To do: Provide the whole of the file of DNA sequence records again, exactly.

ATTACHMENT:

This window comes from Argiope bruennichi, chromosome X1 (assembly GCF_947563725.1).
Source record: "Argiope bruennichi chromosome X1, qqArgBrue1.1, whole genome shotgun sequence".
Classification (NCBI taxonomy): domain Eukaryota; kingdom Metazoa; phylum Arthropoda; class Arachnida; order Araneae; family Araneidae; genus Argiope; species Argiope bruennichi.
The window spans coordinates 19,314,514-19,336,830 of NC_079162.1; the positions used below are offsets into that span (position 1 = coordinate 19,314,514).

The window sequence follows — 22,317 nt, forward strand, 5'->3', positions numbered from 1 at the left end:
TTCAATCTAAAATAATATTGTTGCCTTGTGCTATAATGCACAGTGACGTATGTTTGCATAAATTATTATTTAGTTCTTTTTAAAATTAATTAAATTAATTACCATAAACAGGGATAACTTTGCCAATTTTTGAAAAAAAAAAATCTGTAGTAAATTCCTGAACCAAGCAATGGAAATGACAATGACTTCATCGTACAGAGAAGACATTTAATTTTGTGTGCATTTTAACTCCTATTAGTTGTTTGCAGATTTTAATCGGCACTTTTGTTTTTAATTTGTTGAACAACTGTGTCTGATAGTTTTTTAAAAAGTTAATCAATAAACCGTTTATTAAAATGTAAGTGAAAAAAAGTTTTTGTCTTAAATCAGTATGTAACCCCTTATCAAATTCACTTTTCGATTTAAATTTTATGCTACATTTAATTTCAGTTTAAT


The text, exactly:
This window comes from Argiope bruennichi, chromosome X1 (assembly GCF_947563725.1).
Source record: "Argiope bruennichi chromosome X1, qqArgBrue1.1, whole genome shotgun sequence".
Classification (NCBI taxonomy): domain Eukaryota; kingdom Metazoa; phylum Arthropoda; class Arachnida; order Araneae; family Araneidae; genus Argiope; species Argiope bruennichi.
The window spans coordinates 19,314,514-19,336,830 of NC_079162.1; the positions used below are offsets into that span (position 1 = coordinate 19,314,514).

The window sequence follows — 22,317 nt, forward strand, 5'->3', positions numbered from 1 at the left end:
TTCAATCTAAAATAATATTGTTGCCTTGTGCTATAATGCACAGTGACGTATGTTTGCATAAATTATTATTTAGTTCTTTTTAAAATTAATTAAATTAATTACCATAAACAGGGATAACTTTGCCAATTTTTGAAAAAAAAAAATCTGTAGTAAATTCCTGAACCAAGCAATGGAAATGACAATGACTTCATCGTACAGAGAAGACATTTAATTTTGTGTGCATTTTAACTCCTATTAGTTGTTTGCAGATTTTAATCGGCACTTTTGTTTTTAATTTGTTGAACAACTGTGTCTGATAGTTTTTTAAAAAGTTAATCAATAAACCGTTTATTAAAATGTAAGTGAAAAAAAGTTTTTGTCTTAAATCAGTATGTAACCCCTTATCAAATTCACTTTTCGATTTAAATTTTATGCTACATTTAATTTCAGTTTAAT